Panerai's range of watches it currently makes is simplistic. On the one side, you have the Luminor, which features the iconic patented locking crown mechanism. You also have the Luminor Due, which shares the same philosophy as the regular Luminor collection but is slimmer and dressier. Then, for those who want something sportier, you have the Submersible, which looks like a beefier version of the Luminor range. That's not a surprise. This range of watches used to be called the Luminor Submersible, although now it's not. The patented locking crown mechanism is the part that stands out the most on these three watches. Finally, you have the odd one out, the only collection of watches Panerai currently makes which aren't somehow derived from the Luminor range. These watches are called Radiomir.
As with all of Panerai's watches, there's a history to the Radiomir. The watch's name stems from Panerai's early history of making watches and other instruments for the Royal Italian Navy and its scuba divers. They needed equipment which could be legible under water where light is limited. To do this, Panerai created Radiomir, a luminescent substance that glows after exposure to bright light. It was one of the first examples of glow-in-the-dark paint, if not the first. Panerai first used it on its technical equipment in 1916, and it came to their watches in the 1930s. Radiomir was a technological marvel at the time, but it should be remembered that it is radioactive, and care should be taken even when handling vintage Panerai watches today, as they may still be radioactive.
In 1949, Panerai made its next leap into the world of glowy things on watches, with a new paint formula that still had all the luminescent properties required but didn't slowly poison anyone. This new substance was called Luminor, where the current watches get their name. Luminor was used on watches such as the 60mm diameter Egiziano Grosso from 1956, which Panerai remade in 2009 as the L'Egiziano PAM00341. The locking crown guard seen on Luminor models first appeared as a fully-patented design on the Egiziano Grosso as well. Anyway, back to the Radiomir.
The Radiomir range of watches today represents the oldest of Panerai's designs. The basic design of the Radiomir has Panerai's signature cushion-shaped case that bulges outwards at the edges slightly. It also has the welded wire lugs as seen on older watches, although one or two seriously complex Radiomir watches use thicker, wider lugs. Also, except for said seriously complex models, the Radiomir range of watches features almost no complications other than a date feature, as is the case with the Radiomir OP6623 we have for sale at the time of writing. Even Panerai's subtle GMT function is apparently too complex here. Notable exceptions to this rule include the limited-production Minute Repeater Tourbillon GMT PAM00600 and the two 2023 Annual Calendar novelties. Panerai has previously made Radiomir watches with complications, and if that's something you're interested in, we urge you to get in touch so we can help you find one at a great price.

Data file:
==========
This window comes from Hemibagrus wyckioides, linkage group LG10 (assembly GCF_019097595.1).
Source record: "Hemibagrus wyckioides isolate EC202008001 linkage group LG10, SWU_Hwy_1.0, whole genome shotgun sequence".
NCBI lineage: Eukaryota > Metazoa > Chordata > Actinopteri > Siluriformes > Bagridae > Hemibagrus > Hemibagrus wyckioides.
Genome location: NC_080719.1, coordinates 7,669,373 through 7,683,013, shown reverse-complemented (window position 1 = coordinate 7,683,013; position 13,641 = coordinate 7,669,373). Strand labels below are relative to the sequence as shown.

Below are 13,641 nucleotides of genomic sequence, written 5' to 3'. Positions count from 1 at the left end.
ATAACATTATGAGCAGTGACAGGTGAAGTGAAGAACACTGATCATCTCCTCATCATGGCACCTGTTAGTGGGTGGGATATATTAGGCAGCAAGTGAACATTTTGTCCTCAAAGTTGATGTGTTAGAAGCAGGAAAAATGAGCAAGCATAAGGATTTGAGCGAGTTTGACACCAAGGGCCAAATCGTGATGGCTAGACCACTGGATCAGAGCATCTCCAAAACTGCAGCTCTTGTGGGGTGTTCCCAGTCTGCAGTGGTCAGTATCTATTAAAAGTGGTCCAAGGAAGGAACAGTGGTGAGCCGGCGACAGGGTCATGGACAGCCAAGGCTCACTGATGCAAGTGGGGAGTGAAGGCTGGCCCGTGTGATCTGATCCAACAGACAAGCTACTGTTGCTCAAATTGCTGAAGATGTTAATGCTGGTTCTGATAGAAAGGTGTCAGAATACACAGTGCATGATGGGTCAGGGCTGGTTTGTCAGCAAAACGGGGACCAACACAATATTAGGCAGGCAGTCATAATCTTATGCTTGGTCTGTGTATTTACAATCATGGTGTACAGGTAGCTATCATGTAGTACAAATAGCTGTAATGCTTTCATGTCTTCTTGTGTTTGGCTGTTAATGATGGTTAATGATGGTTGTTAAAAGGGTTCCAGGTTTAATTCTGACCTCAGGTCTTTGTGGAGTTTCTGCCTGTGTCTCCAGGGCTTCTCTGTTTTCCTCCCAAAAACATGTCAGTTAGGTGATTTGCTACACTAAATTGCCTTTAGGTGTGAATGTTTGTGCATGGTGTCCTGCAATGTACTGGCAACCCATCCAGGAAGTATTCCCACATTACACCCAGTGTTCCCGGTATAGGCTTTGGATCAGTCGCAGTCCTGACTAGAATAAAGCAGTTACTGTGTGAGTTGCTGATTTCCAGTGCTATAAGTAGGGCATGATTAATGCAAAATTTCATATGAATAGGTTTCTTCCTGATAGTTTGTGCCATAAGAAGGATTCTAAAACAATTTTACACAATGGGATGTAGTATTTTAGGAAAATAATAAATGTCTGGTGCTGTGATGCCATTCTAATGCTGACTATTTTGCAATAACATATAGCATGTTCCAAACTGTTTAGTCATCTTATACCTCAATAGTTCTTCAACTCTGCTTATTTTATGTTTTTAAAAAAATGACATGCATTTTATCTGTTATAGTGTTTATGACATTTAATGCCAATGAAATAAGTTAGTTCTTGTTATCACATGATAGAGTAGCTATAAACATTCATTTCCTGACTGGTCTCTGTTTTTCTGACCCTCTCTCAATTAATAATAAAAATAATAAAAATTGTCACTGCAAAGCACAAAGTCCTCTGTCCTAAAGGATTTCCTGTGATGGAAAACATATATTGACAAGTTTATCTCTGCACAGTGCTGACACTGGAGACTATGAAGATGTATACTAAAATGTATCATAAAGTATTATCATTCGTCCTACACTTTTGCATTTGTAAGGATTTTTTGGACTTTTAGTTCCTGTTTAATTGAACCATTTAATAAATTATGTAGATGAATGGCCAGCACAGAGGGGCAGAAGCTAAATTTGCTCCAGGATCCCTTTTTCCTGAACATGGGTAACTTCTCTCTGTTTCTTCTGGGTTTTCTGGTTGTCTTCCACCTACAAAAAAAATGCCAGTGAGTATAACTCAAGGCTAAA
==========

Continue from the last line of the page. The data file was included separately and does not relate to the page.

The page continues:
The Radiomir is as straightforward and no-nonsense as you can get, and it's one of the reasons why Panerai watches are highly sought after. Sure, some people see them as a little plain, but their rugged simplicity and subtle case shape make them stand out in a crowded collection.
Whether you choose the OP6623, or any other Radiomir models, you can be sure that you're getting a quality watch made by a company that cares about its history and future. Our favourites include the PAM0021, PAM00687 for its signed bezel and radiation-burn dial colour and the PAM00424 for its 'California dial'. The California dial models came about from the early days of Panerai's watches. The story goes that in 1936 Panerai's design engineers couldn't decide whether to use Roman or Arabic numerals on their dials, so they made a prototype dial which had both on and asked the Italian Royal Navy (Panerai instruments couldn't be bought by the general public at the time and were only special issue pieces) to decide which numeral style they preferred. The Navy responded that they liked the dials as they were, with half Arabic and half Roman numerals, so that's how they were delivered.
As you can tell, even though we're predominately Rolex specialists here at Watches of Wales, we have a soft spot for Panerai. It seems many collectors agree, which is one of many reasons why Panerai's watches are highly sought after.
If you're interested in purchasing a Panerai, or any other pre-owned luxury watch, please do get in touch and we'll endeavour to source one for you, assuming we don't have one in stock already. Our website is continually updated as we buy and sell all kinds of watches. Don't worry if we don't have the watch you want in stock. We buy and sell a lot of watches, so another one is bound to come around, but you can always contact us, and we can help you source the perfect timepiece for your collection.